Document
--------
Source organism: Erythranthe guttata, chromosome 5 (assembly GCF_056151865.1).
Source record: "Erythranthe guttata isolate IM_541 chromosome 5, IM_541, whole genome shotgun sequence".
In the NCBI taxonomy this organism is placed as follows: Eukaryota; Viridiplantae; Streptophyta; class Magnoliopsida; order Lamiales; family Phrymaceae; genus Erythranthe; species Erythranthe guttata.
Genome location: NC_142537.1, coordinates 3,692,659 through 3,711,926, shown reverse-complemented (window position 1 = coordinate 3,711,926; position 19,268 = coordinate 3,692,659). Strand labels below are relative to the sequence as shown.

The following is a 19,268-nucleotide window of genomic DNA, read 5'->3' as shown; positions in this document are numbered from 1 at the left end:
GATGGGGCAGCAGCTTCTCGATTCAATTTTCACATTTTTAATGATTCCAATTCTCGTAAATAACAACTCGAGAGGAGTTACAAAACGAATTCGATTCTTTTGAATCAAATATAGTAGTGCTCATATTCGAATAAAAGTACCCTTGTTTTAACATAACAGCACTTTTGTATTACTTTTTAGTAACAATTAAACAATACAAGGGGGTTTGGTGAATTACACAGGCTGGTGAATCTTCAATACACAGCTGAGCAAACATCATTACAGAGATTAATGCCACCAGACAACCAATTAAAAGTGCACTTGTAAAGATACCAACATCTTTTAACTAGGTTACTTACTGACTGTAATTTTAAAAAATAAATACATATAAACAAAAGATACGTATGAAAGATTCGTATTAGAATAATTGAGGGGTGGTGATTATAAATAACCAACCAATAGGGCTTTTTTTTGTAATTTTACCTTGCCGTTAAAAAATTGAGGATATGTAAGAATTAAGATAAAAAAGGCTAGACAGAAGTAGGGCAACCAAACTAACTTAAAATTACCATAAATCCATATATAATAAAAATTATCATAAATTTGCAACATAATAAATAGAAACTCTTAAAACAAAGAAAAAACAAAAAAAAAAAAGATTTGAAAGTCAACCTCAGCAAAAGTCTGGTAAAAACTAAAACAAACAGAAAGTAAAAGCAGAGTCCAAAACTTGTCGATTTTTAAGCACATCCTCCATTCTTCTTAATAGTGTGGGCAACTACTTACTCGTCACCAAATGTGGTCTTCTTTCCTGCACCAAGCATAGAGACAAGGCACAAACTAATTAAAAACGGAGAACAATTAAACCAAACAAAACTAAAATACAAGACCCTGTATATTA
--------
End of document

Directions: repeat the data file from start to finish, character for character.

Source organism: Erythranthe guttata, chromosome 5 (assembly GCF_056151865.1).
Source record: "Erythranthe guttata isolate IM_541 chromosome 5, IM_541, whole genome shotgun sequence".
In the NCBI taxonomy this organism is placed as follows: Eukaryota; Viridiplantae; Streptophyta; class Magnoliopsida; order Lamiales; family Phrymaceae; genus Erythranthe; species Erythranthe guttata.
Genome location: NC_142537.1, coordinates 3,692,659 through 3,711,926, shown reverse-complemented (window position 1 = coordinate 3,711,926; position 19,268 = coordinate 3,692,659). Strand labels below are relative to the sequence as shown.

The following is a 19,268-nucleotide window of genomic DNA, read 5'->3' as shown; positions in this document are numbered from 1 at the left end:
GATGGGGCAGCAGCTTCTCGATTCAATTTTCACATTTTTAATGATTCCAATTCTCGTAAATAACAACTCGAGAGGAGTTACAAAACGAATTCGATTCTTTTGAATCAAATATAGTAGTGCTCATATTCGAATAAAAGTACCCTTGTTTTAACATAACAGCACTTTTGTATTACTTTTTAGTAACAATTAAACAATACAAGGGGGTTTGGTGAATTACACAGGCTGGTGAATCTTCAATACACAGCTGAGCAAACATCATTACAGAGATTAATGCCACCAGACAACCAATTAAAAGTGCACTTGTAAAGATACCAACATCTTTTAACTAGGTTACTTACTGACTGTAATTTTAAAAAATAAATACATATAAACAAAAGATACGTATGAAAGATTCGTATTAGAATAATTGAGGGGTGGTGATTATAAATAACCAACCAATAGGGCTTTTTTTTGTAATTTTACCTTGCCGTTAAAAAATTGAGGATATGTAAGAATTAAGATAAAAAAGGCTAGACAGAAGTAGGGCAACCAAACTAACTTAAAATTACCATAAATCCATATATAATAAAAATTATCATAAATTTGCAACATAATAAATAGAAACTCTTAAAACAAAGAAAAAACAAAAAAAAAAAAGATTTGAAAGTCAACCTCAGCAAAAGTCTGGTAAAAACTAAAACAAACAGAAAGTAAAAGCAGAGTCCAAAACTTGTCGATTTTTAAGCACATCCTCCATTCTTCTTAATAGTGTGGGCAACTACTTACTCGTCACCAAATGTGGTCTTCTTTCCTGCACCAAGCATAGAGACAAGGCACAAACTAATTAAAAACGGAGAACAATTAAACCAAACAAAACTAAAATACAAGACCCTGTATATTA